Fine lines rule in judge of characterEditorial | Mary Ma 9 Mar 2018
The move by High Court judge Andrew Chan Hing-wai to, for all intents and purposes, name and shame a few well-known figures associated with former chief executive Donald Tsang Yam-kuen was awesome.
And it was with sound reasons that it took former secretary for justice Wong Yan-lung, and ex-financial secretary John Tsang Chun-wah an entire day to come up with their responses.
Had the same been said by somebody else outside of the courts, I suspect they might have already sued the speaker to protect their reputations.
Nobody would like to pick a fight with a judge - let alone someone in the High Court.
Wong and John Tsang clearly knew that whatever they stated in response could be viewed as an attempt to evade a fight. While this didn't necessarily constitute contempt of court, it might still be perceived as a challenge, at a time when every effort should be made to uphold - rather than denigrate - the authority of the independent Judiciary.
However, Chan's broadside was so fierce that it's understandable for them to want to defend themselves.
It's not easy to put up a statement that wouldn't impugn the judiciary. It must be so well crafted that it wouldn't go an inch further than what's necessary. So we heard Wong saying a day after Chan accused him and the mustachioed one of trying to influence the jury with their mere presence in the courtroom that the judge's observation wasn't factually correct.
For his part, John Tsang insisted his attendance was solely out of concern for a friend, which he said is a universal value.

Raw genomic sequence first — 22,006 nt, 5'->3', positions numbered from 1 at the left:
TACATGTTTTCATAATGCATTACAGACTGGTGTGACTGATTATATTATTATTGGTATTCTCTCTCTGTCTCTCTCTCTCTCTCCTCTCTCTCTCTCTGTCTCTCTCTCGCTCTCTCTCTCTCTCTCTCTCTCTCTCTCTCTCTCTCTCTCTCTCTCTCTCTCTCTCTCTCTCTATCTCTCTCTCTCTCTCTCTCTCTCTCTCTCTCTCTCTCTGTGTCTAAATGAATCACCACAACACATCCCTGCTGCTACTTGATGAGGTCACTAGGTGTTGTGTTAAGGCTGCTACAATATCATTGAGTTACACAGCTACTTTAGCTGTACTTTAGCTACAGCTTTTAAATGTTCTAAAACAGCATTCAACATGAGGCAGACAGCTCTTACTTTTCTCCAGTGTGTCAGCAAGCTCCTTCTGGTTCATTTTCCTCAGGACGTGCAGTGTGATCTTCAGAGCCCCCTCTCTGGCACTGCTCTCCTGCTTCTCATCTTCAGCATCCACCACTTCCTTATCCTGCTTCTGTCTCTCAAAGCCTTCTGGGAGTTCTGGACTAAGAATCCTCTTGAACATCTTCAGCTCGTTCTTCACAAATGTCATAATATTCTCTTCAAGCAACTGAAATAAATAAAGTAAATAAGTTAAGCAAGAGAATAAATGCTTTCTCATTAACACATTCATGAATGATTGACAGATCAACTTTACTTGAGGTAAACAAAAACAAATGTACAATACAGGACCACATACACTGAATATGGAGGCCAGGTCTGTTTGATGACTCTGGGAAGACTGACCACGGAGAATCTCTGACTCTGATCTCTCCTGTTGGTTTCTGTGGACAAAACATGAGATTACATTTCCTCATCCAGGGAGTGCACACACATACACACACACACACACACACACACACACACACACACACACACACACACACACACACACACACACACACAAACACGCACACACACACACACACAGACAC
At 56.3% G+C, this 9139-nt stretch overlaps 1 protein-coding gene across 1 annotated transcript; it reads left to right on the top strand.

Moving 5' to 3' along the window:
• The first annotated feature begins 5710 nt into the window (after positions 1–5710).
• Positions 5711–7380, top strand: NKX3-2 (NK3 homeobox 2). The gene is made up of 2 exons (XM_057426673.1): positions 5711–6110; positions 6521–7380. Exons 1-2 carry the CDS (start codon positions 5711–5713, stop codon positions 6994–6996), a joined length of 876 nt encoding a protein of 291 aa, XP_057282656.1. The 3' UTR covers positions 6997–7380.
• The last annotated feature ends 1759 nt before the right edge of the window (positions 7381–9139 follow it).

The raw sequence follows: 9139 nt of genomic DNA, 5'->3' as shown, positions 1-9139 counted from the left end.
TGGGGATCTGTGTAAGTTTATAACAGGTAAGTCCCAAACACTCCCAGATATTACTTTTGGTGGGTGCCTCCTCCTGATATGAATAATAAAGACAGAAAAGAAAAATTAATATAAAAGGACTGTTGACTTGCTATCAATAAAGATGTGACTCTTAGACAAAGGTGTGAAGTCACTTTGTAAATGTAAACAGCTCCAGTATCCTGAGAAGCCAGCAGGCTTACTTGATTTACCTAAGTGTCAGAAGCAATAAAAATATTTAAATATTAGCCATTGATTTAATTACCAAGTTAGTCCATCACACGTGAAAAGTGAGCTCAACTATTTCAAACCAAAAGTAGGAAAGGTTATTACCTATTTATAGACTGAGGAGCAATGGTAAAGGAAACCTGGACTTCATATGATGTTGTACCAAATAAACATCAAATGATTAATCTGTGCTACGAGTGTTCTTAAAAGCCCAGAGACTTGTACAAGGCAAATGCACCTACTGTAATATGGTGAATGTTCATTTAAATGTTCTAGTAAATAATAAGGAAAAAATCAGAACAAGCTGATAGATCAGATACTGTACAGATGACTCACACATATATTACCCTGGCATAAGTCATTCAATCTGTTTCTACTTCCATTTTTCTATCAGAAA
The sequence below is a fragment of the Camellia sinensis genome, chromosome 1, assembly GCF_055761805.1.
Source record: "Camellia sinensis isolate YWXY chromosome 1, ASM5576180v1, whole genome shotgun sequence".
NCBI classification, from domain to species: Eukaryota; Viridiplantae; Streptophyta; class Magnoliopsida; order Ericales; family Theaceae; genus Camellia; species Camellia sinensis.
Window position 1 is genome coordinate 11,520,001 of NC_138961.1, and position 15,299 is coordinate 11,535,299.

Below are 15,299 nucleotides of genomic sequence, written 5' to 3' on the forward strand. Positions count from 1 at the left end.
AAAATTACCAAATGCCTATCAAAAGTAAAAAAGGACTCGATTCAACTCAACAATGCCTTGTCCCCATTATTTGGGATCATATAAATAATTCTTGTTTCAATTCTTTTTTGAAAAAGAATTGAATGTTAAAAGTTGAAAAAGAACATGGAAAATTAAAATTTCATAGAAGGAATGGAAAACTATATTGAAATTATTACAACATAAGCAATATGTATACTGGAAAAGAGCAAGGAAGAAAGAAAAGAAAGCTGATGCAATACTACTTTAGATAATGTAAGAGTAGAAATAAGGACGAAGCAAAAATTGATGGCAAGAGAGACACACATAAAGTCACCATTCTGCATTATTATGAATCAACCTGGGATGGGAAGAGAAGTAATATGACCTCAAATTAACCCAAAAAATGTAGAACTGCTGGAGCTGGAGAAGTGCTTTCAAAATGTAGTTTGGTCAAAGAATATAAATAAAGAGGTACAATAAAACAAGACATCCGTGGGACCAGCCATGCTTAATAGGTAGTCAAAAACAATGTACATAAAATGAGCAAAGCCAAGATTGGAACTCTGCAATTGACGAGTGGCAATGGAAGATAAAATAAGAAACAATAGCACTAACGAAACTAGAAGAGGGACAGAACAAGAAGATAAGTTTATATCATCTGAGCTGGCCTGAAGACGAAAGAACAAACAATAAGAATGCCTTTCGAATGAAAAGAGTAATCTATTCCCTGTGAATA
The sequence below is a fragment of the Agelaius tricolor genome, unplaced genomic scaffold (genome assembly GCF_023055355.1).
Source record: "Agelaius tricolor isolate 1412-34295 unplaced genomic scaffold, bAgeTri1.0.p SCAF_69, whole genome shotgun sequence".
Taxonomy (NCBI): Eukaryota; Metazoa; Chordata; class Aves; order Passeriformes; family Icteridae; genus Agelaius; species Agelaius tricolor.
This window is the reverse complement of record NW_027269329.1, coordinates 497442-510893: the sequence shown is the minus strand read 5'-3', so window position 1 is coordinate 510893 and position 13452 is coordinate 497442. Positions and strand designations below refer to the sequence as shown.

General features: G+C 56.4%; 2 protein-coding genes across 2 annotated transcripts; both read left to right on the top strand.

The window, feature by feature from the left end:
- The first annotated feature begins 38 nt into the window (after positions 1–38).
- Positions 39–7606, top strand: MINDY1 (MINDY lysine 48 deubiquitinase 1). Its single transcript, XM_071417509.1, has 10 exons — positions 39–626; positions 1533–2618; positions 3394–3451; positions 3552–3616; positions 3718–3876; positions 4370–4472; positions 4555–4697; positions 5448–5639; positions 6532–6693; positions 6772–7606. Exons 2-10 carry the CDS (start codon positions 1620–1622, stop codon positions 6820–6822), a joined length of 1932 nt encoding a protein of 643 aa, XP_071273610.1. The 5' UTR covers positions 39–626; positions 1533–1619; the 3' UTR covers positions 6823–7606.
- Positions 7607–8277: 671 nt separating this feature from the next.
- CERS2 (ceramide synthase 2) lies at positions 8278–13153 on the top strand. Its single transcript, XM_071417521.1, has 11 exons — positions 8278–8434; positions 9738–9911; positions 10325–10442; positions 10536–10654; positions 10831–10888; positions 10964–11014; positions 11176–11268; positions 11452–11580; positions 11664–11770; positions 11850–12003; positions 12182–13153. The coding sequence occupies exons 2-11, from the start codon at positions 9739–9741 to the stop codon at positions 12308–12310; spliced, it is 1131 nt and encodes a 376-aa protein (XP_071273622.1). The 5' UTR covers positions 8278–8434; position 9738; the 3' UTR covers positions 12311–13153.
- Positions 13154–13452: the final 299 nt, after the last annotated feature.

The judge's barrage was far-ranging, as he finished his judgment by ordering Donald Tsang to pay a third of the government's legal cost for his bribery trial, in which the jury was unable to reach a verdict.
Chan said he became aware that a public relations firm had been getting the prominent figures to sit with Tsang's family and friends in the reserved area. He believed it was an attempt to influence the jury - a subtle defiance of his earlier decision against allowing witnesses to testify to the accused's good character.
That's an unexpected sideshow in a trial that had been ongoing. However, what troubled me was that the judge admitted his conclusions were based on inference rather than direct evidence.
That's thought-provoking. So, should prominent figures be barred from showing up in a courtroom if that could constitute concern?
Indeed, the presiding judge can order someone to leave the courtroom if he or she has a very good reason to do so.
One example was the Mong Kok riots trial, where the judge ordered a Putonghua-speaking male to leave after a juror complained he felt intimidated after seeing him take photos of the jury.
So, the safeguard is already in place.
Holding a trial in an open court is an important principle of Hong Kong's judicial system. Do we want to copy the mainland model, where a trial is declared over - before the public even knows it had even started?